Workplace Technology We’d Like to See
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Workplace Technology We’d Like to See

Journal readers and workplace experts imagine tech products and innovations that would make work easier.

By DEMETRIA GALLEGOS
Tue, Feb 22, 2022 10:58amGrey Clock 6 min

If there’s a universal truth about workplace technology it’s this: We love to complain about it. We complain about how it does what it does, and we complain about how it doesn’t do what we need it to do. We gripe that it too often fails to deliver on its promise, and that it then creates new problems.

But imagine you had a magic wand, and you could create a product to solve some of your biggest workplace issues. What would it be? What would make your job easier and more productive? We asked Wall Street Journal readers and workplace experts to imagine just such a technology—one that doesn’t yet exist except in their minds.

Here are some of their answers.

Email’s Successor

A true replacement for email, one that actually allows for effective collaboration across silos. Every attempt at replacement (Slack, Teams, Zoom) has significant drawbacks (not encrypted, requires signing up for an account, time limits or other gated functionalities). Unless email can be completely replaced by a superior technology—one that can be used across different companies, workspaces, etc.—all new communications systems are added on top of email. (You want to use Teams? Great, now I have to check Teams and email. And Slack. And my text messages.) All of this just compounds the problems of siloed, ineffective and incomplete communications systems like email.

Erik Love, Carlisle, Pa.

A Personal Network Manager

I would like to see a customer-relationship-management system that makes it easier to facilitate business introductions and manage my own network of professional connections.

For example, if someone asks for an introduction to a CEO I know, I typically first ask the CEO if he or she is open to it, then write a thoughtful and personalized email about the person seeking the introduction. This process can take time. Having a tool or system that automates at least part of this process—say, by providing me with prewritten snippets of background information on my contacts that can easily be inserted into introduction emails—would make the process less time-consuming and burdensome. I would also want this tool to help me keep track of the introductions I have made and where they stand, so that I could follow up and nurture those relationships, as needed.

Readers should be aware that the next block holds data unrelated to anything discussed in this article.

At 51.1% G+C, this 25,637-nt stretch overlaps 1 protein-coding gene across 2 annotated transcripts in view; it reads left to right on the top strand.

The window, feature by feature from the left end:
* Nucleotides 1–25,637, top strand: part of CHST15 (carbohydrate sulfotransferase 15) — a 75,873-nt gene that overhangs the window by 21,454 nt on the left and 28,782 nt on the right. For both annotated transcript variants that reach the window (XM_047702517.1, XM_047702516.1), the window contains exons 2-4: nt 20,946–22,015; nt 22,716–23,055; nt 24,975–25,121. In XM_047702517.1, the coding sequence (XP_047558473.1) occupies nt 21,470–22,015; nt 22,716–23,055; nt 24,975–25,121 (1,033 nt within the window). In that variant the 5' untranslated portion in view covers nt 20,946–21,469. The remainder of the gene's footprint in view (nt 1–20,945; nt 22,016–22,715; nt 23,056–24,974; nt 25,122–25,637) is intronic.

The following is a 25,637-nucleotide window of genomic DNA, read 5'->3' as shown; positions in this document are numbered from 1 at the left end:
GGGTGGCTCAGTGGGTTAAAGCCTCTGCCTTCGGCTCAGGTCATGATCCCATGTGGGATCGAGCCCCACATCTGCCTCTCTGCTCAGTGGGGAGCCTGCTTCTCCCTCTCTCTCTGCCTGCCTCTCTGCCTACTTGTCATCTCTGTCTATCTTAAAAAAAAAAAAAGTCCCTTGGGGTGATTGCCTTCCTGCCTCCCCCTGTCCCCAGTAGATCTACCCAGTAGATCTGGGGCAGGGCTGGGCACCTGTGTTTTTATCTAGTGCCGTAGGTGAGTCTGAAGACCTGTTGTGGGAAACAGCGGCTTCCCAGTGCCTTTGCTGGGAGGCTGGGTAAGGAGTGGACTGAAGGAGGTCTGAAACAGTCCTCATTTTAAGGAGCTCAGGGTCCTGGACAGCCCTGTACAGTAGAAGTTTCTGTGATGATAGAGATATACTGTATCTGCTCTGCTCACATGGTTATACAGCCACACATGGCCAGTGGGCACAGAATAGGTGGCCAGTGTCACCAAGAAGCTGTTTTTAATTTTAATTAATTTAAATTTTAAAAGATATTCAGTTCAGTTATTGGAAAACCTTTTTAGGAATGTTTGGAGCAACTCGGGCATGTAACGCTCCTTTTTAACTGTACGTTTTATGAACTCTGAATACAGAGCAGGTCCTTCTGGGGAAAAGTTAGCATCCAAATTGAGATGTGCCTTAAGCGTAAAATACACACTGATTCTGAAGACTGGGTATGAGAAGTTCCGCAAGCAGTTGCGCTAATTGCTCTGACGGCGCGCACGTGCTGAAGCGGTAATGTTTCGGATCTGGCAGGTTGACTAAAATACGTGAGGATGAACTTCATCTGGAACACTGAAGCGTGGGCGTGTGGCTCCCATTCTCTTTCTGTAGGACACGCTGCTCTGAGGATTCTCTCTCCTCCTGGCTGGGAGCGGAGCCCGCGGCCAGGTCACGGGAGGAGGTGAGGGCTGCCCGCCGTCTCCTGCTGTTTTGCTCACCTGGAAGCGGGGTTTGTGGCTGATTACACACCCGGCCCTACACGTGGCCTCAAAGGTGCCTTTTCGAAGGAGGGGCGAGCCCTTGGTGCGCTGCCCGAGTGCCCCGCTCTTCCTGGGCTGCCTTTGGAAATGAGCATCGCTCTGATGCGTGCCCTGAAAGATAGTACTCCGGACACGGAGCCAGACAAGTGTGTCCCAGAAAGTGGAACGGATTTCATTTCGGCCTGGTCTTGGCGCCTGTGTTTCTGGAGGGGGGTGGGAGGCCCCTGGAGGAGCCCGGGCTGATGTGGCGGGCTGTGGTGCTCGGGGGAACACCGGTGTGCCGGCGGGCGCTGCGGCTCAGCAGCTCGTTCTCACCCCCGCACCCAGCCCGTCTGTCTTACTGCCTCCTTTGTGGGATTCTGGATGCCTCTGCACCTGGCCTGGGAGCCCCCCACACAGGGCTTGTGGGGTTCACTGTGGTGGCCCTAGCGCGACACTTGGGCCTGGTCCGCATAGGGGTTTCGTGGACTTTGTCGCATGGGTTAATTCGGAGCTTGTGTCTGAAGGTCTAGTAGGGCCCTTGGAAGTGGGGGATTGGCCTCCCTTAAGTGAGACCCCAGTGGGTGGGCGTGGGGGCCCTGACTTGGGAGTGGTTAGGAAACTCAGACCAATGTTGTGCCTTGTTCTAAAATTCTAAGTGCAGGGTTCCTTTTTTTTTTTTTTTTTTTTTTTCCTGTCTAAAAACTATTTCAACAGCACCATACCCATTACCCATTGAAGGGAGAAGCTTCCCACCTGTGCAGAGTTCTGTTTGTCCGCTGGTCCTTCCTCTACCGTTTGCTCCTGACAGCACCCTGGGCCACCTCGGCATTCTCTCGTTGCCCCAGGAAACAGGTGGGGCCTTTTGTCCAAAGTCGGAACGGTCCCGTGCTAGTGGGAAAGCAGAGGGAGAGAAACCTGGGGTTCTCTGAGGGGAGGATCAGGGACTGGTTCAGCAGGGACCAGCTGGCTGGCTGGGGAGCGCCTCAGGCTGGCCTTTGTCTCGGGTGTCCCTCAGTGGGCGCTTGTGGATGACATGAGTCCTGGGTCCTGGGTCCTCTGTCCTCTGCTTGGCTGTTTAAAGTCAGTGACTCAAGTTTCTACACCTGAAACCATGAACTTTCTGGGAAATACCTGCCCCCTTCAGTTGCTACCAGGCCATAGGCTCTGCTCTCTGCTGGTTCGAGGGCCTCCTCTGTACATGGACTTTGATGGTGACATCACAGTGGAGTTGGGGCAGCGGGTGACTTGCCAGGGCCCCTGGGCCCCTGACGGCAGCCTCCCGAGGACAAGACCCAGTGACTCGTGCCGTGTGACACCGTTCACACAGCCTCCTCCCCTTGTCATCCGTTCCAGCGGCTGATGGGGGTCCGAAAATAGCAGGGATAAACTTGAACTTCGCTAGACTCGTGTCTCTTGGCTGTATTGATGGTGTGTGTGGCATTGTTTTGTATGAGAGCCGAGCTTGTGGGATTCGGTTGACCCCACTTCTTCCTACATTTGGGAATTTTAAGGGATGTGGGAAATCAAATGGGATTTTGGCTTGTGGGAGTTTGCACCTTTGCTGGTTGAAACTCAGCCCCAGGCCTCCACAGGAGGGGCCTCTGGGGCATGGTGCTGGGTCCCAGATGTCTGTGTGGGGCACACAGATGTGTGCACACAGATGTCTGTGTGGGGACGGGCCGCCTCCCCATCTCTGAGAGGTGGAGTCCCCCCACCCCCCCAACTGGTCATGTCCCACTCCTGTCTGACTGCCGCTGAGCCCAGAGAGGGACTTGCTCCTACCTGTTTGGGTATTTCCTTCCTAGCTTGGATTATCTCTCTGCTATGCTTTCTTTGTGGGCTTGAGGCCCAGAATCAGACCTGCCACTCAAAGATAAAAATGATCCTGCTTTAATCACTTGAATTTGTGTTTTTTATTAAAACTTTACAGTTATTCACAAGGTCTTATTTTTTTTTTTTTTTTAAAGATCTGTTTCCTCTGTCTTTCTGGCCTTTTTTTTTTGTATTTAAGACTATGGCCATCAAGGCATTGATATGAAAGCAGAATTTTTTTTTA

Helping me keep track of when and how I met the people in my own network also would be valuable. That includes noting any information I learned about the person, such as their kids’ names and ages, who they wanted me to meet, who they wanted to meet in my network, etc. Having this deeper context in one place would make it easier for me to leverage my connections and vice versa.

Neha Sampat, founder and chief executive of Contentstack, an enterprise software company

VR Meetings

I would like to be able to use VR headsets in Zoom rooms or on other video chat platforms.

Matt, Farmington, Utah

Take a Page From ‘Monsters, Inc.’

I would like to see a technology that allows employees to connect with others they don’t already know. While there are many upsides of being able to work from anywhere, one of the downsides is how difficult it is to meet new people at work who you don’t have any productivity-related reason to interact with. When you’re in the office with people you naturally bump into people who you don’t directly work with, and as a result have the chance to get to know them and find out what is going on in other parts of the organization. Over time you develop a network of people who you are casually acquainted with, who you can contact when needed without it being an awkward cold call.

I’d like a technology that helps people establish those sorts of connections with co-workers who they never see in an office. For example, you could have a virtual door on your computer screen that you could knock on, like the bedroom doors in the movie “Monsters, Inc.” Each individual could personalize their door design. A new door could appear on each staff member’s screen every day or every week or after all-company meetings—a new person to meet and have a brief conversation with. Systems could be set so every staff member sees doors with some variation of who they want to connect with (e.g., someone from their worksite or their larger group or not in their group—the options are limitless). Knocking on the new virtual door could be set as a cultural expectation, thus reducing the awkwardness that naturally comes from talking with someone new. It would provide the opportunity to meet those from parts of the organization who they wouldn’t otherwise have the chance to meet, and the chance to make connections they would never be able to make otherwise.

Jennifer Deal, a senior research scientist at the Center for Effective Organizations in the Marshall School of Business at the University of Southern California

A Window Into My Office Desk